Understanding the response of Tasmanian rainforest to climate change in the absence of human influence
AffiliationSchool of Geography
Document TypeHonours thesis
Access StatusOnly available to University of Melbourne staff and students, login required
© 2019 Sarah Cooley
The predicted increase of climate-driven wildfires poses a threat to the endemic rainforest species of Tasmania. In order to sustainably conserve and manage these threatened ecosystems in the future, it is crucial to understand the natural response of western Tasmanian vegetation to rapid climate change. While previous research at the Lake Selina site in the region has produced a paleoenvironmental reconstruction of the environmental response to climate shifts during a period in which historical indigenous land management practices were in effect, there is a knowledge gap regarding the response of vegetation to rapid climatic warming in the absence of these practices, which describes the situation in western Tasmania today. As such, this thesis seeks to understand the post-glacial response of vegetation to warming Holocene climates in the absence of anthropogenic fire regimes. To do so, a multi-proxy analysis of lake sediments from Darwin Crater in western Tasmania is conducted in order to facilitate comprehensive palaeoenvironmental reconstruction of a post-glacial environment. After establishing the suitability of conducting a comparison between the selected sites, this research goes on to determine the differences in the response of Tasmanian vegetation in the presence or absence of fire-based land management. The findings from this research identified a clear relationship between anthropogenic fire regimes and the response of western Tasmanian vegetation and can thus be used to project the future responses of vegetation in the region in the absence of indigenous land management practices.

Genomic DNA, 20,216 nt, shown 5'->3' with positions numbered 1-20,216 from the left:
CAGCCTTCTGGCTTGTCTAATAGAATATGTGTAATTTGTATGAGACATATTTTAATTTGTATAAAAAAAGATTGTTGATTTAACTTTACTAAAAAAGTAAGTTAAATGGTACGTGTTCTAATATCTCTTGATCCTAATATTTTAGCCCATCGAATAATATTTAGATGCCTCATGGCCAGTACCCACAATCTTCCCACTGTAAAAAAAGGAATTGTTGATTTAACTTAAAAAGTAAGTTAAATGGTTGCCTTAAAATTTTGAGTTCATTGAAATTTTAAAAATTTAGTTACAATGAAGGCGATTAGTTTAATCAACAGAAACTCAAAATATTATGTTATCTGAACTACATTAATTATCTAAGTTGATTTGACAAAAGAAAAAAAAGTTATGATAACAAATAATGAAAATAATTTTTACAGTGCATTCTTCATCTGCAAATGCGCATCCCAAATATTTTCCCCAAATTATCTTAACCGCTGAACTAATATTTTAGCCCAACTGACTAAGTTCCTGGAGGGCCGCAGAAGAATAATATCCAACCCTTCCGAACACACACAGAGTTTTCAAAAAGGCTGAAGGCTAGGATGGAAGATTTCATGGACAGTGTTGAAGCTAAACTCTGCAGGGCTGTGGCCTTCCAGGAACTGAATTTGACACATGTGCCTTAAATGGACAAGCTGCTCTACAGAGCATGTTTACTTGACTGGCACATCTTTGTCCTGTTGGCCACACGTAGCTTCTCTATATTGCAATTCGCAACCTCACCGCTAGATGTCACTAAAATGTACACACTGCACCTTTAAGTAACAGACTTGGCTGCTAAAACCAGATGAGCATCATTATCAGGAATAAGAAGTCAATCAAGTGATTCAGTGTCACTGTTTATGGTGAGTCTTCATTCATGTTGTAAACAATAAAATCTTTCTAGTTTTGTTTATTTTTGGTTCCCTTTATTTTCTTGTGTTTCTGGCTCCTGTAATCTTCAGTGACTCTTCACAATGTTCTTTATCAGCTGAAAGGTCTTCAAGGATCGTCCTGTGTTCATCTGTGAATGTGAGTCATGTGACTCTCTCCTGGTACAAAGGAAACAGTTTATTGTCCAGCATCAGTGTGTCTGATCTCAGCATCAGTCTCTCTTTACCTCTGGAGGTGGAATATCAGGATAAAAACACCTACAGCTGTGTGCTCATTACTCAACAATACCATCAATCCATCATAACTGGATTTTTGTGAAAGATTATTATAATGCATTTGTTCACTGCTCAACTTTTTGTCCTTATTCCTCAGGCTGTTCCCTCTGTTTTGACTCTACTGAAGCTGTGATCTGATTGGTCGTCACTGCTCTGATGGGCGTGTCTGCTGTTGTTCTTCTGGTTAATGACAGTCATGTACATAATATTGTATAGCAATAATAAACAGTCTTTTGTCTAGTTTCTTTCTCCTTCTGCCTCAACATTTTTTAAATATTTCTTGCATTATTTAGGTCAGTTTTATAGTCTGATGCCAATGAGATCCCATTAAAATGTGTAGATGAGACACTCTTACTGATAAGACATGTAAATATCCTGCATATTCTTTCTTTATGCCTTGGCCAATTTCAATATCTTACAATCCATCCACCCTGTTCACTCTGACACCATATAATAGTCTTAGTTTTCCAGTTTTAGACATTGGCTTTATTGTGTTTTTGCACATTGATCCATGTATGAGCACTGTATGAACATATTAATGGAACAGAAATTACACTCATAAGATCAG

KeywordsDarwin Crater; Tasmania; fire; burning; vegetation; palaeoecology; palaeoenvironmental reconstruction; Indigenous; glacial termination
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